Prepping a healthy self-image

As the school year kicks off, primary school students are often asked to complete their first ‘About Me’ or ‘My Family’ assignment.

This is a prime time to start children thinking about their life story to help build a strong sense of positive self-representation in their writing and communications, says Flinders University Professor of English Kate Douglas.

“Telling personal stories about your life involves decisions and curation regarding what’s shared and what’s not.

“I think these exercises are a great opportunity for parents to support and engage with their children’s learning and development,” says Professor Douglas, an expert in life narrative and children’s storytelling.

“These activities can give children vital skills in self-representation that can be carried into their adolescent years when social media becomes central to their lives and self-image.”

As children settle back into school, they may be asked to complete getting-to-know-you projects which usually involves collecting and sharing information and images of themselves and their family.

“These activities encourage children to start thinking about their audience, disclosure, and their own agency, as they develop practical skills in the construction of self,” says Professor Douglas, author of a new book about children’s life narrative published by Bloomsbury.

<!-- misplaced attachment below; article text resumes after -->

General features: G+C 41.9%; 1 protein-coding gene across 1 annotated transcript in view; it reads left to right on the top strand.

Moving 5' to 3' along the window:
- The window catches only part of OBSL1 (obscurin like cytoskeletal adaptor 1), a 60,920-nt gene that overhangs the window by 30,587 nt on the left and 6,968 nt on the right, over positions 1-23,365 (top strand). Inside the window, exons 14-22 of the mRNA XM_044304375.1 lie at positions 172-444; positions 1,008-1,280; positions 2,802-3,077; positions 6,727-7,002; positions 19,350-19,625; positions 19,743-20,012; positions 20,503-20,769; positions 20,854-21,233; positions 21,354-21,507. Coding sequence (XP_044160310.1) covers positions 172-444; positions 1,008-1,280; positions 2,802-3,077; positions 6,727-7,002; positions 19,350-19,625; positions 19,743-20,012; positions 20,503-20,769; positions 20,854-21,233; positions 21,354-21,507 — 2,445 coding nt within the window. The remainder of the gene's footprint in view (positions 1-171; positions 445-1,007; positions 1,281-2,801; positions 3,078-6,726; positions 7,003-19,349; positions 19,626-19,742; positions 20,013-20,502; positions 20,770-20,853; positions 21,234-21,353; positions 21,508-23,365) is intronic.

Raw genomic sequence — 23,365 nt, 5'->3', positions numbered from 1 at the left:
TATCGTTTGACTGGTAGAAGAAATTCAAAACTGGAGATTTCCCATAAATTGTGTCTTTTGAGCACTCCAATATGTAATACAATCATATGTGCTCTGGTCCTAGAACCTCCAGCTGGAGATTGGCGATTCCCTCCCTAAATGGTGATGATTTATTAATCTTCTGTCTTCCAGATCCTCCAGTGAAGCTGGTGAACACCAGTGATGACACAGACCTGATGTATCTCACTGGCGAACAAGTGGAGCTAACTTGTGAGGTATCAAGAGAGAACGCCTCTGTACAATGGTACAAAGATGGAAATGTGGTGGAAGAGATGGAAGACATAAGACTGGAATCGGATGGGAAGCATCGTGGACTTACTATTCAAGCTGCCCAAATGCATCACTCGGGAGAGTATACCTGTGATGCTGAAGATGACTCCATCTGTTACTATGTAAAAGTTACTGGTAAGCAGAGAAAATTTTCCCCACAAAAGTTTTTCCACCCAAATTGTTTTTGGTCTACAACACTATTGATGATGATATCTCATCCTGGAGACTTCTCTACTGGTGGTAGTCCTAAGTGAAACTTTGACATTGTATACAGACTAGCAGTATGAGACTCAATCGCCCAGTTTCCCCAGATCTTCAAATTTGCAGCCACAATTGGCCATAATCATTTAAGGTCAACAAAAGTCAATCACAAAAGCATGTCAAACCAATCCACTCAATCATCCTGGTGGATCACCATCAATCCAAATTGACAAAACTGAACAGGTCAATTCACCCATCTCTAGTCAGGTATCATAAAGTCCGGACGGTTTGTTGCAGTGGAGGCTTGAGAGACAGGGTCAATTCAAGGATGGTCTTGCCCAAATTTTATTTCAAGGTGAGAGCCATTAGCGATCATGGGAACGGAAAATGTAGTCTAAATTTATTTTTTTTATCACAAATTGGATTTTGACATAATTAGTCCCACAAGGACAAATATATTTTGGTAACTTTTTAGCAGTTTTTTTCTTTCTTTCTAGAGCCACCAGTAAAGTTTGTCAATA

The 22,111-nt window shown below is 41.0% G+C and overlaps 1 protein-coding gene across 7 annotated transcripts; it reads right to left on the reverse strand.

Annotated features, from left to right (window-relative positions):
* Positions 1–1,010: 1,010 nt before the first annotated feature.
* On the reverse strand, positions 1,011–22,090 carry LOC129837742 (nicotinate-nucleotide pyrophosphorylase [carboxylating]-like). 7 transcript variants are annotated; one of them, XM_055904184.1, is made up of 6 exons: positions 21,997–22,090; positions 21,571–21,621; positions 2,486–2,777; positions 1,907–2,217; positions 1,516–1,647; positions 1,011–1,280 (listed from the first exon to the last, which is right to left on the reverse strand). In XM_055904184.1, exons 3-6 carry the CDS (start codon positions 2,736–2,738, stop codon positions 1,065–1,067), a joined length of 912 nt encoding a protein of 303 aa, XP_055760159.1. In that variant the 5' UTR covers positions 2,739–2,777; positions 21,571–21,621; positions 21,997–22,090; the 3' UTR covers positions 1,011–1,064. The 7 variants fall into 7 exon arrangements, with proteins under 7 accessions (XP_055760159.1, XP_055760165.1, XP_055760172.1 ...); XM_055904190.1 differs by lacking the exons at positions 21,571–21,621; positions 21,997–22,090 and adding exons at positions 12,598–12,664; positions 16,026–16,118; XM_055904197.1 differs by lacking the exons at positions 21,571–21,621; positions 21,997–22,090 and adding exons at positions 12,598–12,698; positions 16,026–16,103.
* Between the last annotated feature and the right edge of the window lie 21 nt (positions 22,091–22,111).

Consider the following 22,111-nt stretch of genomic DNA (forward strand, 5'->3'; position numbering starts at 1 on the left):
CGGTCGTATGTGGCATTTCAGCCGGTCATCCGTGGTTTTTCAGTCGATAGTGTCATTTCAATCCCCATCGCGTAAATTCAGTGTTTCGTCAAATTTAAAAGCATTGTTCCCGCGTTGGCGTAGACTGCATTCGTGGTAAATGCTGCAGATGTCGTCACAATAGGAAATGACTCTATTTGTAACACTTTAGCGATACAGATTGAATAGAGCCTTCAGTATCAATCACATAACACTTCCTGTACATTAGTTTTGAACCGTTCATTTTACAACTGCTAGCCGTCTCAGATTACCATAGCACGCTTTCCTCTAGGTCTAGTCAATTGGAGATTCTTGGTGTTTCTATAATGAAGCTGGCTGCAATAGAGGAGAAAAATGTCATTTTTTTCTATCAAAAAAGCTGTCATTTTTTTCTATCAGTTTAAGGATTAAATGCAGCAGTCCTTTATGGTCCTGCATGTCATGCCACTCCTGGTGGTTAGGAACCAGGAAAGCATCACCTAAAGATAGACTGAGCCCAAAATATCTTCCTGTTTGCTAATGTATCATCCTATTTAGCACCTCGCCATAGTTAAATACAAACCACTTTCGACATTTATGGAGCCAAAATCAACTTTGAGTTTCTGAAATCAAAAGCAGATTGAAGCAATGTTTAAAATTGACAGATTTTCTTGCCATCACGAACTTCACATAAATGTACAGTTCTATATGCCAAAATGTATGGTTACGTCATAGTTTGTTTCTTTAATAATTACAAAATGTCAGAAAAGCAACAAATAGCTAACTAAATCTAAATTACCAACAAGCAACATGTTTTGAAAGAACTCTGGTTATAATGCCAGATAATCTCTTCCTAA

Flinders Professor of English Kate Douglas

“As children start using social media, they will share aspects of their life in a similar way.

“They will engage in decision-making on what they want to keep private and what they might make public.

“They will also consider what aspects of their self they might disclose in different social contexts.”

Professor Douglas says ‘About Me’ projects are an important creative tool – as well as a way to build community in the classroom through sharing stories about the self and everyday life.

As well as Children and Biography: Reading and Writing Life Stories (Bloomsbury, 2022), Professor Douglas has also written Contesting Childhood: Autobiography, Trauma and Memory and co-authored Life Narratives and Youth Cultures: Representation, Agency and Participation.

She has also published in The Conversation: ‘6 non-fiction reads for kids this summer, recommended by kids aged 9 to 11’ and ‘Teen summer reads: 5 novels to help cope with adversity and alienation.’

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College of Humanities, Arts and Social Sciences Research